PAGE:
3kg will last just under 6 months and 5kg will last 9.5 months on the standard feeding rate for one horse
HoofXtra mix (formerly known as Laminitis Rescue)
It was back in 2007 that Emeritus Professor Chris Pollitt at The University of Queensland and his team (Asplin KE, Sillence MN and McGowan CM) showed that elevated blood levels of insulin (hyperinsulinaemia) is a major risk factor for laminitis. Laminitis caused by elevated levels of insulin is considered the most common dietary form. Insulin controls glucose metabolism.
Elevated insulin is known to be caused by the following mechanisms:
– Insulin resistance (IR), a state where the tissues show a reduced sensitivity to insulin resulting in an overproduction of insulin.
– Gut hormones called incretins (GLP-1 and GIP) are produced in the intestine to enhance insulin release for the purpose of stabilising blood glucose levels. Abnormal high insulin has been linked to higher levels of a type of incretin (GLP-1).
To prevent laminitis caused by elevated insulin regardless of mechanism, the key is a diet low in sugar and starch as it’s these carbohydrates that trigger the release of insulin from the pancreas.
HoofXtra mix is not a therapy or cure for laminitis. Nothing can substitute for a low sugar + starch, low fat diet as recommended by vets like Dr Kellon VMD. It is a nutritional mineral and vitamin supplement that includes the B vitamin biotin, known to move nutrients into cells without insulin involved in other species (insulin signalling) and both pyridoxine and folic acid which may assist with nitric oxide production for blood circulation, in particular perfusion in the hooves, at levels recommended by Dr Eleanor Kellon VMD.
Copper: Involved in enzymes required for aerobic metabolism in rapidly dividing cells including the process that forms the sulfur components that hold keratin strands together in hair and hooves.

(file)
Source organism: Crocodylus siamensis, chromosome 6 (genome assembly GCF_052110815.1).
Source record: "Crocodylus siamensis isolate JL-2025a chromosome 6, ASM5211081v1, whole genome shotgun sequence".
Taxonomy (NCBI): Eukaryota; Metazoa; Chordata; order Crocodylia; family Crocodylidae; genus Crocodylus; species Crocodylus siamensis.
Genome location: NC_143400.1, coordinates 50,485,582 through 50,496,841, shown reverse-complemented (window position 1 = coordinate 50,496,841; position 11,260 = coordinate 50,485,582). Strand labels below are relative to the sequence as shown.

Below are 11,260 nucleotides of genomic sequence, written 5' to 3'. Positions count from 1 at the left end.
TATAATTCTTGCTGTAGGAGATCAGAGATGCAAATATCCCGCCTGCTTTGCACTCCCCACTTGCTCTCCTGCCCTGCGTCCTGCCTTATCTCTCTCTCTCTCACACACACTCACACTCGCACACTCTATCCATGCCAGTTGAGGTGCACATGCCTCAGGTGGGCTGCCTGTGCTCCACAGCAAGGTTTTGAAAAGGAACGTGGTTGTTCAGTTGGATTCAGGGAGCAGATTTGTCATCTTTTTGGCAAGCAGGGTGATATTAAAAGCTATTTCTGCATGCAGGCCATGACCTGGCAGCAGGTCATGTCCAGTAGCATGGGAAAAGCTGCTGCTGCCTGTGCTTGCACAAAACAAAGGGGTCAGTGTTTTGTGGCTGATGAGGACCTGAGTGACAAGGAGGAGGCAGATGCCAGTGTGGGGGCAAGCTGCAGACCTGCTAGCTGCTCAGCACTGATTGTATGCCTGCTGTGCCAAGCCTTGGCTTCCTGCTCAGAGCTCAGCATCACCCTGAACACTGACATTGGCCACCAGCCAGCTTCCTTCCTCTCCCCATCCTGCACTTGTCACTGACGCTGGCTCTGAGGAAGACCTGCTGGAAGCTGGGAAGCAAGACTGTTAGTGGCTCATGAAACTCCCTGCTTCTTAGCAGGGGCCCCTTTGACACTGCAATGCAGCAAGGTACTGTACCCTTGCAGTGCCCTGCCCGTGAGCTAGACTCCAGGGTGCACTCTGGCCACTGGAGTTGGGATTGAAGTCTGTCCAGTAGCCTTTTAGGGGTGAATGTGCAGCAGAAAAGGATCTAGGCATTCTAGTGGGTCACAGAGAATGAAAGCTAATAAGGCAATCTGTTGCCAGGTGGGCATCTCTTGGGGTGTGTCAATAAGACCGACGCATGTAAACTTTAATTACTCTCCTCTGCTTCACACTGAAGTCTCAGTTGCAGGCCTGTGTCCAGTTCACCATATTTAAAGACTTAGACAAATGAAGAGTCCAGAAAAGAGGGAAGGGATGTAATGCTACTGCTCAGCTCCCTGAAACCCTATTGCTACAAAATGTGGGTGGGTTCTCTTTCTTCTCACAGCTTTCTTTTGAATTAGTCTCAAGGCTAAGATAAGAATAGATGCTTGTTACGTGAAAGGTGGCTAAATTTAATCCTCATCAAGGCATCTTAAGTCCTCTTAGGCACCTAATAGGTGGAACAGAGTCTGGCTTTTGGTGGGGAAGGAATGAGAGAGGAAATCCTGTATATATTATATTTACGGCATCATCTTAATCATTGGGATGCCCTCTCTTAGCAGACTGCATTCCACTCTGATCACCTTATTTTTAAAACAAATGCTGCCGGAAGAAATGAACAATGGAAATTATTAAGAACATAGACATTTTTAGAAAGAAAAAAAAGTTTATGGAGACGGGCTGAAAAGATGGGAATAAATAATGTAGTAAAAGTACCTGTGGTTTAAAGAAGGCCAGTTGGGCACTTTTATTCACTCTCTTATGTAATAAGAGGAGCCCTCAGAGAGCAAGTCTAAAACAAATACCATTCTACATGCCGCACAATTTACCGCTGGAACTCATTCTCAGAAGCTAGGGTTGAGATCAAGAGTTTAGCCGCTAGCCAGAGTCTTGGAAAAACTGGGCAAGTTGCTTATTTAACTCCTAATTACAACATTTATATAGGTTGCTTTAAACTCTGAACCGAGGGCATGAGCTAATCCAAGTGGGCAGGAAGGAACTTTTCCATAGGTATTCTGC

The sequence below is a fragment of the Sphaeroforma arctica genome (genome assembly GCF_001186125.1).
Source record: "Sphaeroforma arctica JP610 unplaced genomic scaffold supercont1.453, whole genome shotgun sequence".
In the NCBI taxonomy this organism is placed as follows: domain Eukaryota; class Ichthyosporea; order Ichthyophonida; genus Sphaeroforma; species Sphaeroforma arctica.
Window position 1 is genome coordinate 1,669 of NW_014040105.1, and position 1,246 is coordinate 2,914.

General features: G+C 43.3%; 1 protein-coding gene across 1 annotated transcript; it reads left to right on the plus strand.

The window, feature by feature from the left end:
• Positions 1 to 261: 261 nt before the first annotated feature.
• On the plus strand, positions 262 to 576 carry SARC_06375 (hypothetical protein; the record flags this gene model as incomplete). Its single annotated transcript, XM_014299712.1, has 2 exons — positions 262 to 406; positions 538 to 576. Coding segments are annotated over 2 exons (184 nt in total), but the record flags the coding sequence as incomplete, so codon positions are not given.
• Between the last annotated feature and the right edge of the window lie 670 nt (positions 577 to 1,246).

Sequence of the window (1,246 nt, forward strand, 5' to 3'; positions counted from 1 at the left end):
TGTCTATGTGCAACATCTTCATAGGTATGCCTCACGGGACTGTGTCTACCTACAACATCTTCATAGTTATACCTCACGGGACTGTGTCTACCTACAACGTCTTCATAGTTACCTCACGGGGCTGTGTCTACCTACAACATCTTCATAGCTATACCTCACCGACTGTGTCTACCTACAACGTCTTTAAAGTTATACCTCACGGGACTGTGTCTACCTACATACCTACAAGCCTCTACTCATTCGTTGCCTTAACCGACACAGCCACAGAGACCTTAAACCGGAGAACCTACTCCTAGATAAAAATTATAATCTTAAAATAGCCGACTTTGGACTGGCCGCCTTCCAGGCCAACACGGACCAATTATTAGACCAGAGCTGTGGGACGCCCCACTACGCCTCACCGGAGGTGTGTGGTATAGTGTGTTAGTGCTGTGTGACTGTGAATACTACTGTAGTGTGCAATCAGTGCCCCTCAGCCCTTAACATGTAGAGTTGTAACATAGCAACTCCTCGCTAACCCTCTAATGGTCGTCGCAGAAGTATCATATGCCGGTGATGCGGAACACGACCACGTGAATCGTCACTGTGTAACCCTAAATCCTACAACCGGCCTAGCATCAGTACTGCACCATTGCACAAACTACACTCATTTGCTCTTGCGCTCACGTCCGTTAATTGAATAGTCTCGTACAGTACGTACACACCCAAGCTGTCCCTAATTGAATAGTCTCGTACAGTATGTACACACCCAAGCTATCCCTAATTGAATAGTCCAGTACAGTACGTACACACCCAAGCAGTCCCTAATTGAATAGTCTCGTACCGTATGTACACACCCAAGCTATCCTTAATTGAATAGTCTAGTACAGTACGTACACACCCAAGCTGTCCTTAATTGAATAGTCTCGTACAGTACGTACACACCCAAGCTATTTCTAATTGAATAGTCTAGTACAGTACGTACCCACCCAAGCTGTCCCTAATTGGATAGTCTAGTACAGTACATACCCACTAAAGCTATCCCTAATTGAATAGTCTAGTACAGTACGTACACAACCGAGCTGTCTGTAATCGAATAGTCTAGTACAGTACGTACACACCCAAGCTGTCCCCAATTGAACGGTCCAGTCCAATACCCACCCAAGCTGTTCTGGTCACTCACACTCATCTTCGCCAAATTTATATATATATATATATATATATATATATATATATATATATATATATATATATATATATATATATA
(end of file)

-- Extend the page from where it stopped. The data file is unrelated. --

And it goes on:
Zinc: Essential for interactions between proteins and a variety of enzymes that all metabolically active cells require for cell multiplication and maturation. Zinc is a key component of ‘zinc finger proteins’ in the assembly of keratin, a hoof building material. A zinc deficiency can be expressed as slow hoof growth, thin walls and weak connections and horn.
When not deficient, copper and zinc prevent the fats and oils in the protective seal on the hoof from oxidising. Oxidative damage causes over drying and weakens the connections between cells. When the hoof is weak, it is more vulnerable to attack by organisms via microscopic cracks. In cattle, deficiencies in either copper or zinc have been linked to soft feet, cracks, abscesses, thrush and laminitis.
Iodine: Required for the production of thyroid hormones. Both high and low intakes of iodine result in goitre (thyroid gland enlargement) and hypothyroidism. Many horses are deficient in iodine.
Magnesium: The symptoms of a magnesium deficiency are the same as for excessive ionised calcium compared to magnesium. Symptoms include twitching, irritability, and hypersensitivity. Magnesium has many different j
obs to do in the body and one of the most important is to control ‘excitable’ tissue activity, including the nervous system, heart, skeletal muscle and smooth muscle in the intestinal tract, uterus, urinary tract and blood vessels.
Biotin: Has a role in general metabolism and in maintaining integrity of skin, hair and hooves.
Pyridoxine: Has a role in normal general metabolism, nervous system function and vision, involved in red blood cell formation and in maintaining normal healthy skin and vision.
Folic acid: Involved in general metabolism, in blood cell production and the formation of red and white blood cells and haemoglobin.
Selenium: Selenium is an important antioxidant for protecting cell structures and cell membranes from the effects of oxygen free radicals produced during energy generation and therefore most important for tissues with high aerobic metabolism activity like the brain/nervous system, heart, skeletal muscles and rapidly gro